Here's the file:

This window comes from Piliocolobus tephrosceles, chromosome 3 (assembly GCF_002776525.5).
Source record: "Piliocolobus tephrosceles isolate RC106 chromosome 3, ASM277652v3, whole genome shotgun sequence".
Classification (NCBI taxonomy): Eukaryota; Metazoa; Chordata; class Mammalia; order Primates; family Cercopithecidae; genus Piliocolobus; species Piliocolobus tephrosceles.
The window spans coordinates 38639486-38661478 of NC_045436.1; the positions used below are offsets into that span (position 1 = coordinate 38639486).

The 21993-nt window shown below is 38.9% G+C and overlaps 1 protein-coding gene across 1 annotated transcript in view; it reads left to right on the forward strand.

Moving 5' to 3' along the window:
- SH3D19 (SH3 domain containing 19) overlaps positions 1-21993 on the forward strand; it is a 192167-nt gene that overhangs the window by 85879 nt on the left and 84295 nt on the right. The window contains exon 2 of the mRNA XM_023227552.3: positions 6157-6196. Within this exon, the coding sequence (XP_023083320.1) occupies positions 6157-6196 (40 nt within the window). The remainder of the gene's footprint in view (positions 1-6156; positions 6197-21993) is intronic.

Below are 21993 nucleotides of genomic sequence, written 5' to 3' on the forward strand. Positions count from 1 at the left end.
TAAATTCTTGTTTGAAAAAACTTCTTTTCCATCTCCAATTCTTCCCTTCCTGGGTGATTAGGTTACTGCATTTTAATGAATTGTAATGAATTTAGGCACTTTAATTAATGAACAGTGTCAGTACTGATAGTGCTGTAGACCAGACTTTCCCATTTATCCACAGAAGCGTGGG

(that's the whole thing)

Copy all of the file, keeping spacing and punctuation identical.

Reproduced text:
This window comes from Piliocolobus tephrosceles, chromosome 3 (assembly GCF_002776525.5).
Source record: "Piliocolobus tephrosceles isolate RC106 chromosome 3, ASM277652v3, whole genome shotgun sequence".
Classification (NCBI taxonomy): Eukaryota; Metazoa; Chordata; class Mammalia; order Primates; family Cercopithecidae; genus Piliocolobus; species Piliocolobus tephrosceles.
The window spans coordinates 38639486-38661478 of NC_045436.1; the positions used below are offsets into that span (position 1 = coordinate 38639486).

The 21993-nt window shown below is 38.9% G+C and overlaps 1 protein-coding gene across 1 annotated transcript in view; it reads left to right on the forward strand.

Moving 5' to 3' along the window:
- SH3D19 (SH3 domain containing 19) overlaps positions 1-21993 on the forward strand; it is a 192167-nt gene that overhangs the window by 85879 nt on the left and 84295 nt on the right. The window contains exon 2 of the mRNA XM_023227552.3: positions 6157-6196. Within this exon, the coding sequence (XP_023083320.1) occupies positions 6157-6196 (40 nt within the window). The remainder of the gene's footprint in view (positions 1-6156; positions 6197-21993) is intronic.

Below are 21993 nucleotides of genomic sequence, written 5' to 3' on the forward strand. Positions count from 1 at the left end.
TAAATTCTTGTTTGAAAAAACTTCTTTTCCATCTCCAATTCTTCCCTTCCTGGGTGATTAGGTTACTGCATTTTAATGAATTGTAATGAATTTAGGCACTTTAATTAATGAACAGTGTCAGTACTGATAGTGCTGTAGACCAGACTTTCCCATTTATCCACAGAAGCGTGGG